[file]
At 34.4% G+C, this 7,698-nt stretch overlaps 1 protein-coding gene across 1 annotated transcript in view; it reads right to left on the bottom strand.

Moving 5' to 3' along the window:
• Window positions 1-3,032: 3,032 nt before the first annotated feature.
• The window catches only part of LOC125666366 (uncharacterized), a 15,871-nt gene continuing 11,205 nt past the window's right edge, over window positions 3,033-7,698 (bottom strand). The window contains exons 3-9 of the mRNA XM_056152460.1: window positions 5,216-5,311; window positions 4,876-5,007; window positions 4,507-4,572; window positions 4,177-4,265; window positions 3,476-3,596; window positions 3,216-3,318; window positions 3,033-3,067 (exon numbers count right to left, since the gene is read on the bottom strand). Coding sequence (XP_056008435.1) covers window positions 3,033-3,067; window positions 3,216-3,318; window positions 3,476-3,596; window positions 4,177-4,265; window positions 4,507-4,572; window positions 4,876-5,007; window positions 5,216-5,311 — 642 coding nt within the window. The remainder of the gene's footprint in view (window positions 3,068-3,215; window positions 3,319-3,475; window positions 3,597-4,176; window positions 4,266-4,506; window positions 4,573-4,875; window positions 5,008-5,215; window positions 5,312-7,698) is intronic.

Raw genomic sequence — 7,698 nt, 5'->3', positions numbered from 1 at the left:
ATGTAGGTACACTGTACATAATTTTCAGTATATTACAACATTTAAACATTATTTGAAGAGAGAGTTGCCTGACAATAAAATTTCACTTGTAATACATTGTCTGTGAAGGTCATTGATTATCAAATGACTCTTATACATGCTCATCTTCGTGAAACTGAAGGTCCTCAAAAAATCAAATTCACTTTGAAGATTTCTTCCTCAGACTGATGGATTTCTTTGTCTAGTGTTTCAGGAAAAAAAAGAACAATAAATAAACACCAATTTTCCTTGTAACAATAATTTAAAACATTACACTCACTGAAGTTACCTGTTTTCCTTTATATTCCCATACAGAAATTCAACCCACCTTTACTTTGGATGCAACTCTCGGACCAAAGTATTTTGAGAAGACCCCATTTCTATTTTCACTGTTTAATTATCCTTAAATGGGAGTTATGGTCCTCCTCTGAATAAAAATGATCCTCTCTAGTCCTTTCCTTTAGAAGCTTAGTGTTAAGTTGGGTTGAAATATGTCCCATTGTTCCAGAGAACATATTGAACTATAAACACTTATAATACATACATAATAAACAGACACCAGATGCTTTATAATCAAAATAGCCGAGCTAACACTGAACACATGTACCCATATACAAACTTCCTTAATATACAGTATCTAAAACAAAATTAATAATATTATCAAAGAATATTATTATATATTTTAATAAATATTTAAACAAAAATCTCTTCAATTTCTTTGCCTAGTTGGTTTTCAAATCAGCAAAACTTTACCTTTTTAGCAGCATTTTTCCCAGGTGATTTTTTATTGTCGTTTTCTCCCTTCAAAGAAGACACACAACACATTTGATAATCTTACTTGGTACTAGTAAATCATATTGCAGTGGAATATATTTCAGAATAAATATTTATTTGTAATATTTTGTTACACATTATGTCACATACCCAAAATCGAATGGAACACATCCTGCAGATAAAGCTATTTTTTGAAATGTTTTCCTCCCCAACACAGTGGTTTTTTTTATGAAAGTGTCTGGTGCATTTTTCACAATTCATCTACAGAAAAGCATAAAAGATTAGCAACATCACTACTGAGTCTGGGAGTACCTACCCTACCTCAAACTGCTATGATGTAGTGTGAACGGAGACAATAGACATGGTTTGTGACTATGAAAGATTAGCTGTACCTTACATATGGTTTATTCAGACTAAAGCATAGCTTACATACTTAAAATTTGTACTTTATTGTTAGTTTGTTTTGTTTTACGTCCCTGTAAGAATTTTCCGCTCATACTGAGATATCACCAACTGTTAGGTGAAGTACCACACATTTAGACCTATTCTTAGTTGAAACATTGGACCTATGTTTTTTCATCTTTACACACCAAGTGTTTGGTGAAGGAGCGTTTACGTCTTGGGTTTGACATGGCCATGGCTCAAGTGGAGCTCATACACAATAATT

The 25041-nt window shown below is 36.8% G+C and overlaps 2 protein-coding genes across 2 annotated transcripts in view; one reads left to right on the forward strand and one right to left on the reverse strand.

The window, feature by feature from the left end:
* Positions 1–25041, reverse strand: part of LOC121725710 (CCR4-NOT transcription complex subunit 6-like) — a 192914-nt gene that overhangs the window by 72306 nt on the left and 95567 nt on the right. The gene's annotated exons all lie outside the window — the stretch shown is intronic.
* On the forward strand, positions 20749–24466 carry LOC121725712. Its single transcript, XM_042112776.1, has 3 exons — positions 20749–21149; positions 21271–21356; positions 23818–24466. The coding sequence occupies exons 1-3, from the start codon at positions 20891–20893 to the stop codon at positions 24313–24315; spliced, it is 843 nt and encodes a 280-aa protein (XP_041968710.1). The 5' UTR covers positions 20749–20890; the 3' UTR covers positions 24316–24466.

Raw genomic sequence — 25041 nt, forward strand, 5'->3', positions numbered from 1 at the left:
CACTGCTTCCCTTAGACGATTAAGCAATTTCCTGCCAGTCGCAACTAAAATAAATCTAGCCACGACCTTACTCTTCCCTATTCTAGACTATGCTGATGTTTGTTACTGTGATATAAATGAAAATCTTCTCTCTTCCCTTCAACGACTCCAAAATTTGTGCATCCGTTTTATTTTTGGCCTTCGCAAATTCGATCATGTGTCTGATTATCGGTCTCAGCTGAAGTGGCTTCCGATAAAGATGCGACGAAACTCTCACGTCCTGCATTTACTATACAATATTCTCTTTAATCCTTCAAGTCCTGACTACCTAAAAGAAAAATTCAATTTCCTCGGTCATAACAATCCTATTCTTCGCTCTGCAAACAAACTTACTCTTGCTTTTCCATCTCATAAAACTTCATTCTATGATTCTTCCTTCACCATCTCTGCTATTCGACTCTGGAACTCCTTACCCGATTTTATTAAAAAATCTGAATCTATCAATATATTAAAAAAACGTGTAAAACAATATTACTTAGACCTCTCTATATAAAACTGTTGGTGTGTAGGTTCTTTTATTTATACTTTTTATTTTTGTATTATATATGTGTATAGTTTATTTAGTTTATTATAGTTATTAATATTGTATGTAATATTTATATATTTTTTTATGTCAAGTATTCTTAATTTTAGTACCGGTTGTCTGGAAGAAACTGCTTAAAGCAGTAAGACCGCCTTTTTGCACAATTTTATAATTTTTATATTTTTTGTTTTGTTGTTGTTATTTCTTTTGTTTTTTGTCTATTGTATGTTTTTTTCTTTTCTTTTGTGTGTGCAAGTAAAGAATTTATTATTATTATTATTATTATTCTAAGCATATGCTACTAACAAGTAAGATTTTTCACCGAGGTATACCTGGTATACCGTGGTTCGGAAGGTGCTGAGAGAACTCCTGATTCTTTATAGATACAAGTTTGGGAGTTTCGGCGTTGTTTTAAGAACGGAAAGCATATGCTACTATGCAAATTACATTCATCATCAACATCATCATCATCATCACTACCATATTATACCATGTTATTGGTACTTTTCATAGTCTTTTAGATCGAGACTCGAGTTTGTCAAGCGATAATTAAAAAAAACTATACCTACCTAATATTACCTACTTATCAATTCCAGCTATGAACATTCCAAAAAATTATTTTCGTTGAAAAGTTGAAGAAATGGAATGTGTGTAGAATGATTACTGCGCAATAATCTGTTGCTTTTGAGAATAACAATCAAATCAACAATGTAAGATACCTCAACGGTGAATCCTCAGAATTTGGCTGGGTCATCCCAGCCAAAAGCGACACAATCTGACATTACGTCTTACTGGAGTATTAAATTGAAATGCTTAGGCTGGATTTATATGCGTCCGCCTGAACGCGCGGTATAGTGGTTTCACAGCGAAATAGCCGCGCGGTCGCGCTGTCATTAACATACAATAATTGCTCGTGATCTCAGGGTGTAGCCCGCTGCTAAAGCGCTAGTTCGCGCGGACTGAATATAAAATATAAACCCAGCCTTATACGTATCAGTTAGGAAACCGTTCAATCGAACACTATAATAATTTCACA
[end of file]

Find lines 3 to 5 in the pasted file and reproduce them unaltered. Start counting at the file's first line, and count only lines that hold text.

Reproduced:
• Window positions 1-3,032: 3,032 nt before the first annotated feature.
• The window catches only part of LOC125666366 (uncharacterized), a 15,871-nt gene continuing 11,205 nt past the window's right edge, over window positions 3,033-7,698 (bottom strand). The window contains exons 3-9 of the mRNA XM_056152460.1: window positions 5,216-5,311; window positions 4,876-5,007; window positions 4,507-4,572; window positions 4,177-4,265; window positions 3,476-3,596; window positions 3,216-3,318; window positions 3,033-3,067 (exon numbers count right to left, since the gene is read on the bottom strand). Coding sequence (XP_056008435.1) covers window positions 3,033-3,067; window positions 3,216-3,318; window positions 3,476-3,596; window positions 4,177-4,265; window positions 4,507-4,572; window positions 4,876-5,007; window positions 5,216-5,311 — 642 coding nt within the window. The remainder of the gene's footprint in view (window positions 3,068-3,215; window positions 3,319-3,475; window positions 3,597-4,176; window positions 4,266-4,506; window positions 4,573-4,875; window positions 5,008-5,215; window positions 5,312-7,698) is intronic.

Raw genomic sequence — 7,698 nt, 5'->3', positions numbered from 1 at the left: